p38 mitogen-activated protein kinase (p38 MAPK) is involved in both the induction and actions of inflammatory cytokines, and this kinase is implicated in MMP production, NO synthesis, and PGE-2 synthesis.9 Blocking the p38 MAPK signal decreases IL-1 and TNF-α induction of MMP-3, IL-6, and PGE-2 in NPC cells10, 11 and articular chondrocytes.12 These data are consistent with the hypothesis that blockade of p38 MAPK could help restore the normal homoeostatic mechanism in cytokine-activated disk cell.
Close associations have been reported among hyperbaric oxygen (HBO), p38 MAPK, IL-1β, NO, and MMPs. HBO treatment increases the tissue/microvascular pO2,13 decreases the IL-1β secretion of monocytes,14 blocks postischemic plasma MMP-9 up-regulation in rats,15, 16 increases TIMP-1 expression in vitro17 and in vivo,18 and induces neuroprotection against forebrain ischemia via suppression of p38 MAPK.19 We previously reported that HBO suppressed the iNOs expression and apoptosis of chondrocytes in rabbit cartilage defects.20 Because p38 MAPK is implicated in NO synthesis9 and hypoxia activates MAPK activity in rat nucleus pulposus cells (NPCs)21. The specific point of this study was to investigate the interactions among HBO, p38 MAPK, IL-1β, NO, and MMPs in human degenerated NPCs. We proposed that suppression of p38 MAPK expression in the degenerated NPCs by HBO treatment may provide a novel therapeutic strategy for IDD.
The present study examined the effects of HBO on the gene expression of ECM components (aggrecan and type II collagen), activation of p38 MAPK, protein expression of catabolic and inflammatory factors (IL-1β, PGE-2, NO, and MMP-3), and an anti-catabolic factor (TIMP-1) in the cell culture of a human degenerated NPCs.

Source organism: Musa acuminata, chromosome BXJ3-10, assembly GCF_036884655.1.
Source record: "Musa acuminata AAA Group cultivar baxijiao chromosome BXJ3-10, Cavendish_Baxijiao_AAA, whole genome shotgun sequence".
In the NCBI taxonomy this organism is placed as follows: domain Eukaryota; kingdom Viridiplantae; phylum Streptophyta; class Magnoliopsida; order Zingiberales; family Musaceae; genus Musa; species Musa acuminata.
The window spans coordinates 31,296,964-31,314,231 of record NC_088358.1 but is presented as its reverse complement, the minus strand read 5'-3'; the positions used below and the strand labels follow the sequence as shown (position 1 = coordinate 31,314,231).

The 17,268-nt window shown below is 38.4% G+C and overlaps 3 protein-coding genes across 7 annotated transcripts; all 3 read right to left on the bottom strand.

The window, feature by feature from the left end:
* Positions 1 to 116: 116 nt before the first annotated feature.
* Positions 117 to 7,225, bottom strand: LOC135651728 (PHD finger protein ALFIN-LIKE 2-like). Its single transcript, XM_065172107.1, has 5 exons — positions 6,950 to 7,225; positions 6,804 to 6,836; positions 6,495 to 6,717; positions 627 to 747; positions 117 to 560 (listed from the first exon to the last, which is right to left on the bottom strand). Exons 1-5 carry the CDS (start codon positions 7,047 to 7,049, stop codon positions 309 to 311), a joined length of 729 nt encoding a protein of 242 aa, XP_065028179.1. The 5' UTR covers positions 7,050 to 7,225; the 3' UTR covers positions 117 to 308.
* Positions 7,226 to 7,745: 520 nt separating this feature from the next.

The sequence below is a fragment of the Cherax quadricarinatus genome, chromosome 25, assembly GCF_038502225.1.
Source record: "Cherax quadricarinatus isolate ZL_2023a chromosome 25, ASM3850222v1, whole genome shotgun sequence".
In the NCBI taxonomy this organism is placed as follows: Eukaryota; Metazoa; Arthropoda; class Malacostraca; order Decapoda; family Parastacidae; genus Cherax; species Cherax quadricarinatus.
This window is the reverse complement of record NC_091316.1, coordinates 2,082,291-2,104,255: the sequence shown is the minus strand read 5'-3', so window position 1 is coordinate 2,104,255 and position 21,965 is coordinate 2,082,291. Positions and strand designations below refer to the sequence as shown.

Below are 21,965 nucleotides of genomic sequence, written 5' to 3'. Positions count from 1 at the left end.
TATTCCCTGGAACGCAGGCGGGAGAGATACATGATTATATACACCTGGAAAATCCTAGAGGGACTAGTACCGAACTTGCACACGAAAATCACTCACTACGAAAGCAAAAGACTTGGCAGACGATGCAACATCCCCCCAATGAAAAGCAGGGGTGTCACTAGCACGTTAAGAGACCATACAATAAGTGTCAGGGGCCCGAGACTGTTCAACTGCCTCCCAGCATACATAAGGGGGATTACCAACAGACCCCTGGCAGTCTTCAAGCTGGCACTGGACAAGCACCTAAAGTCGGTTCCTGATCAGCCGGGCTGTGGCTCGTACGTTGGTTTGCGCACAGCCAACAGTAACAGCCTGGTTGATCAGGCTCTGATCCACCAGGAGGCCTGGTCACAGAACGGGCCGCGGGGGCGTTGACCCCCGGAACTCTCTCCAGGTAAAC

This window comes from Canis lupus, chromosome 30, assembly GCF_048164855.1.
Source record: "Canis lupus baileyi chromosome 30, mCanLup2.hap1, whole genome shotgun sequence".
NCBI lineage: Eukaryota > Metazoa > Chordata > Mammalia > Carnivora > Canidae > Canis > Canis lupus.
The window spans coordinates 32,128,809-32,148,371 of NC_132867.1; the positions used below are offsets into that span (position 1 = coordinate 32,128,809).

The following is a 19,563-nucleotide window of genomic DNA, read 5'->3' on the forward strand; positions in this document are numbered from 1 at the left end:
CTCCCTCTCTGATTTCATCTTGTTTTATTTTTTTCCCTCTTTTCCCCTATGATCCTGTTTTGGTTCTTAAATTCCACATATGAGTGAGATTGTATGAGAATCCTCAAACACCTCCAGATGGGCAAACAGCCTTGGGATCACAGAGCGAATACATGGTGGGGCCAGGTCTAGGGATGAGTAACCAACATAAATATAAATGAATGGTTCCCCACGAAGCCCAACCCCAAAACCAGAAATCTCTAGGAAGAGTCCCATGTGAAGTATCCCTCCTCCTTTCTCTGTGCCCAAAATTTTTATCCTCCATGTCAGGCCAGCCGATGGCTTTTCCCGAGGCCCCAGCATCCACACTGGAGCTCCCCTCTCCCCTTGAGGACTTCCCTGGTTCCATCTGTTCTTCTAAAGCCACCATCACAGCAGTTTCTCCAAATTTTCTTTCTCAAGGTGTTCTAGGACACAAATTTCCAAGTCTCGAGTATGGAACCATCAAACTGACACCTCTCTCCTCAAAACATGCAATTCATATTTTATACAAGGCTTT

MATERIALS AND METHODS
The experimental protocol was approved by the human subjects Institutional Review Board at the Chang Gung Memorial Hospital.
Nucleus Pulposus Cell Isolation and Culture
Fresh disk tissue was harvested from the degenerated lumbar intervertebral disk (IVD) of patients undergoing spinal surgery. NPCs were separated from the nucleus tissue by performing sequential enzymatic digestion, first with 0.4% pronase (Sigma, St. Louis, MO) for 1 h and subsequently with 0.025% collagenase P (Boehringer, Mannheim, Germany) and 0.004% DNase II (Sigma) at 37°C overnight. After digestion, the cells were washed extensively with DMEM/F-12 and were seeded in three fresh flasks at a density of 5,000 cells/cm2 and incubated in a humidified atmosphere of 5% CO2 and 95% air until the cells attained confluence. NPCs (4 × 106 cells) were resuspended in 1.2% low-viscosity alginate (Sigma) in 0.15 mol/L sodium chloride. The cell suspension was passed gently through a 22-gauge needle connected to a 5-ml syringe into a 102-mmol/L calcium chloride solution, where each drop was immediately transformed into a semisolid microspheric bead. After 10 min of incubation at 37°C to facilitate further polymerization, the newly formed beads were washed three times with DMEM/F-12 to remove the excess calcium chloride. About 10 beads (4 × 106 cells) were placed in each well of a 24-well plate (Corning, NY) and cultured them in 0.4 ml DMEM/F-12 supplemented with 10% FBS. The cultures were maintained at 37°C in a humidified atmosphere of 5% CO2 and 95% air.
Exposure to Intermittent HBO